The Department of Defense (DoD) controls an estimated 90,000 structures that are over 60 years old. Many are considered historically significant, and federal statutes dictate that  all agencies must make every effort to preserve and rehabilitate these resources. According to the Code of Federal Regulations 36 CFR Part 60, federal buildings are evaluated for eligibility for the National Register of Historic Places (NRHP) normally when they reach approximately 50 years of age. Preservation requirements under several federal and state statutes require these assessments to be incorporated into Integrated Cultural Resources Management Plans (ICRMP) for DoD installations. If the evaluation deems a structure historically significant, then the condition is assessed to determine if the structure can be renovated economically. Continually constrained infrastructure budgets are forcing owners to use cost-efficient means of evaluating building condition that meet cultural resource legal requirements.

The objective of this project was to determine the feasibility of identifying the modal parameters (i.e., natural frequencies, mode shapes, and damping ratios) of a reinforced concrete structure using a portable modal analysis test system. The performance-based non-destructive (ND) modal test system determines the actual structural capacity without damaging historically significant building components.

Technical Approach

A prototype modal test system was assembled and applied on a historically-eligible DoD building to demonstrate method feasibility. The prototype included a portable ND impact device, accelerometers, and data acquisition and signal processing software assembled from off-the-shelf (OTS) products. The prototype was tested on a reinforced concrete floor slab to obtain its modal parameters. Test results were analyzed to obtain modal parameters for numerical model validation. The validated numerical model was used to assess load capacity.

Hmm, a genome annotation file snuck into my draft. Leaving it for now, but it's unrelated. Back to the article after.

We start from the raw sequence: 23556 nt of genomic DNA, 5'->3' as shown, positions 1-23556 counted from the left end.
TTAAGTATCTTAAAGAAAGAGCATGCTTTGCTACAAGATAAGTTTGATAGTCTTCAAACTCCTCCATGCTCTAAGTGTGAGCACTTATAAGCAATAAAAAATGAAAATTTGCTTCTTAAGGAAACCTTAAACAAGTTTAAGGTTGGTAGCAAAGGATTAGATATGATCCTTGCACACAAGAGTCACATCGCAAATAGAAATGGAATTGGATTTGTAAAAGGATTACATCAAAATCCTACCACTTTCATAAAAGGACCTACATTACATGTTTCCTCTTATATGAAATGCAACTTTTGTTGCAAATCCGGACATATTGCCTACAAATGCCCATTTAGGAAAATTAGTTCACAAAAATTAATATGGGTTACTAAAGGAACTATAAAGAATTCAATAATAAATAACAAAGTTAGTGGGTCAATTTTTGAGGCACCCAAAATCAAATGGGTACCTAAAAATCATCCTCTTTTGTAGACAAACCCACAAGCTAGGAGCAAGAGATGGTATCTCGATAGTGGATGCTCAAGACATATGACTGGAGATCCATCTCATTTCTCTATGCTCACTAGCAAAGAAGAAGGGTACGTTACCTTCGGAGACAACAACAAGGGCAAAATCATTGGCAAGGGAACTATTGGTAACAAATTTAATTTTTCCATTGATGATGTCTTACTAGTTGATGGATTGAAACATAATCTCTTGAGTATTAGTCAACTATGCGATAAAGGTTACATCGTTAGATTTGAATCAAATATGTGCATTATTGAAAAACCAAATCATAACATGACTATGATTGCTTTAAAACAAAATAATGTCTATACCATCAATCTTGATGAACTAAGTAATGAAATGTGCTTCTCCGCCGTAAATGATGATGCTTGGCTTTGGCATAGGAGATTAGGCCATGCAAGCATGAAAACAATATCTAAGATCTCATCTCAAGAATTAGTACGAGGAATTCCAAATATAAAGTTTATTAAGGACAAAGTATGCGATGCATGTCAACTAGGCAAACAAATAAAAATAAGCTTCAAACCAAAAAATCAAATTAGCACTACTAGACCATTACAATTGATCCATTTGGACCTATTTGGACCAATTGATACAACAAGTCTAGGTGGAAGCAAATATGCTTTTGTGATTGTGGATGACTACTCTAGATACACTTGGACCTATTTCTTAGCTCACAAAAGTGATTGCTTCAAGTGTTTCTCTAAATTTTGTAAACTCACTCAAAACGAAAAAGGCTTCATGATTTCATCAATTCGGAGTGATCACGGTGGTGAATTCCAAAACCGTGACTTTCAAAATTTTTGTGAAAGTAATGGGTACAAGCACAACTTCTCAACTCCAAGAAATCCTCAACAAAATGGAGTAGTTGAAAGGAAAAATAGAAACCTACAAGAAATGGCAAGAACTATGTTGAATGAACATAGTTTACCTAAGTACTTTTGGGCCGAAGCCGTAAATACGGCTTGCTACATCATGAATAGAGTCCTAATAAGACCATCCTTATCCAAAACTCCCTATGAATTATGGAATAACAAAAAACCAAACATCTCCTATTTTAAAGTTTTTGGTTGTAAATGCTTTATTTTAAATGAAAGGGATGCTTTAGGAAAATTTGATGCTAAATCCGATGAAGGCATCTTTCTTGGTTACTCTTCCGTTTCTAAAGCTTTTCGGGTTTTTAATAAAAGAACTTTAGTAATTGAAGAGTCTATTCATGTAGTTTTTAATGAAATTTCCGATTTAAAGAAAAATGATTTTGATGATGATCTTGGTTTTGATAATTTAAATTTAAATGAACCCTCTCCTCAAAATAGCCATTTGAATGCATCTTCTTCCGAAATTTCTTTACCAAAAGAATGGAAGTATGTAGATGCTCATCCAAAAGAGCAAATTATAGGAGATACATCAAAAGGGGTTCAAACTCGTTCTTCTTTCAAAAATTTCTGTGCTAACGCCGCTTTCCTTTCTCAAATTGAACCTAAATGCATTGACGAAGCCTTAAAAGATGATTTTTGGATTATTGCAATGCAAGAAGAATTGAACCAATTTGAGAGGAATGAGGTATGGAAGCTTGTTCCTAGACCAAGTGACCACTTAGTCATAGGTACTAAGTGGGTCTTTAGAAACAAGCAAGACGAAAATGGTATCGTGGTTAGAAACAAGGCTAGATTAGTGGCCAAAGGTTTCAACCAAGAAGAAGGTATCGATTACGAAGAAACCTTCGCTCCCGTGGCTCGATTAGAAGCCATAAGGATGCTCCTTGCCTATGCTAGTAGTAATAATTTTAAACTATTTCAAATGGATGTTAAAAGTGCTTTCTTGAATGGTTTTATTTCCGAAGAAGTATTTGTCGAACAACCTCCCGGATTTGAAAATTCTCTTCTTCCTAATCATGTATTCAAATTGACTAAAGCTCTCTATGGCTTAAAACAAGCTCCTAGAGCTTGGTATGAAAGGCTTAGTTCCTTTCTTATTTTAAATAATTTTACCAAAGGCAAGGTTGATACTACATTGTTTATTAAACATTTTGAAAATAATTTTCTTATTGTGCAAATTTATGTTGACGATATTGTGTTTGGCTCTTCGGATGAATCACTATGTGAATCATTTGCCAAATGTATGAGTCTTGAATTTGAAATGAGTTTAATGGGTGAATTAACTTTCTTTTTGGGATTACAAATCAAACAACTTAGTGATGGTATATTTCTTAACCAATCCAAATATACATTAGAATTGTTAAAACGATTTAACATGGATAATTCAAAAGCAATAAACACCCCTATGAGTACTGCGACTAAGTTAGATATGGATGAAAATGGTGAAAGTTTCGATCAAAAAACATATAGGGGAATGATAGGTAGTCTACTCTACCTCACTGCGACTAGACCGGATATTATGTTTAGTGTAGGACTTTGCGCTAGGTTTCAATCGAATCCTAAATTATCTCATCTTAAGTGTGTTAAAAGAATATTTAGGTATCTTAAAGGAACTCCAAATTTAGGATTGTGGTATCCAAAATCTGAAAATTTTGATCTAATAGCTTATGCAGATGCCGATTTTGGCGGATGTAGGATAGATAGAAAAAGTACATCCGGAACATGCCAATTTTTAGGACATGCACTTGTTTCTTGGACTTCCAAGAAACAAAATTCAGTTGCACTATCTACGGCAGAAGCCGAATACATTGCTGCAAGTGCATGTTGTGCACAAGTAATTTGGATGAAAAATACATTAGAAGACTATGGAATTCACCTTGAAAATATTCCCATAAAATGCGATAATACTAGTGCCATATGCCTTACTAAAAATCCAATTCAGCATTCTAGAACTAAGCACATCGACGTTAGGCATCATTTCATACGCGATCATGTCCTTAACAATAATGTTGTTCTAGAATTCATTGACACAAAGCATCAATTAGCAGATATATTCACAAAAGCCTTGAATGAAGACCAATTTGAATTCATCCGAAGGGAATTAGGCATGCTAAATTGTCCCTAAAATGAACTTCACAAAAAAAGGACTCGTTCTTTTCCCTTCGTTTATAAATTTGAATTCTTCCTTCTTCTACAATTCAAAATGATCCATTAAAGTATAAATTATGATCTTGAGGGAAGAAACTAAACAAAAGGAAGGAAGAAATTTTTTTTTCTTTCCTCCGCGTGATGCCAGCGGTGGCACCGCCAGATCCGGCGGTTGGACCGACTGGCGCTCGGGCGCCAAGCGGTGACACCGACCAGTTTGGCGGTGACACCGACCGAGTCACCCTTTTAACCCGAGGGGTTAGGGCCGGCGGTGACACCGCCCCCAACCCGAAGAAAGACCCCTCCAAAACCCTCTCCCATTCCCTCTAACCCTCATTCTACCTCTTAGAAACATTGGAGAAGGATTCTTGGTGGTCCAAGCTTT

Results showed that a ND method using OTS impulse hammer, data acquisition, and signal processing software, combined with a Finite Element (FE) analysis program, can determine the modal response of a floor slab. In addition, the results showed that a test-validated FE model can determine the allowable load capacity of a building’s floor slab; however, some issues remain that need to be resolved or pursued further to ensure a reliable assessment method.

The ND method was able to determine:

  • Natural frequencies of first five modes within two percent. Other modal parameters, such as damping ratios and modal shapes, were not determined because of time and resource constraints. The determination of these parameters requires additional software and processing time.
  • Verification of Live Load Rating: The test-validated FE model showed that the denoted live load rating for the test floor slab was within current flexural strength requirements for reinforced concrete according to American Concrete Institute (ACI) 318−08.
  • Defects in floor slab. The tests showed that some observable surface delaminations can be detected, but not reliably. Many surface delaminations were detected, but not all. The extent of defects may affect the response. The research emphasized the identification of the structural response, not defect detection; however, distinguishing defects from the structural response helps to explain anomalies in the data.


Performance-based ND load assessment determines actual capacity, which optimizes rehabilitation strategies and avoids environmental impacts that are inherent in facility demolition. This preserves historical aspects of a building while maintaining DoD installation readiness. By knowing the actual load capacity, DoD stakeholders can accurately formulate strengthening or repair estimates for military construction (MILCON) funding. This study showed that the ND load assessment method is a viable non-destructive assessment tool for historical DoD buildings. The combined application of modal and impact load testing can determine the load carrying capacity of reinforced concrete floor structures. The system’s portability facilitates usability in confined spaces that are not accessible with conventional performance-based methods. With further time and resources, a complete modal test and analysis of the building’s floor structure can be achieved. In addition, the modal method can be further developed to assess other structural components such as walls and columns.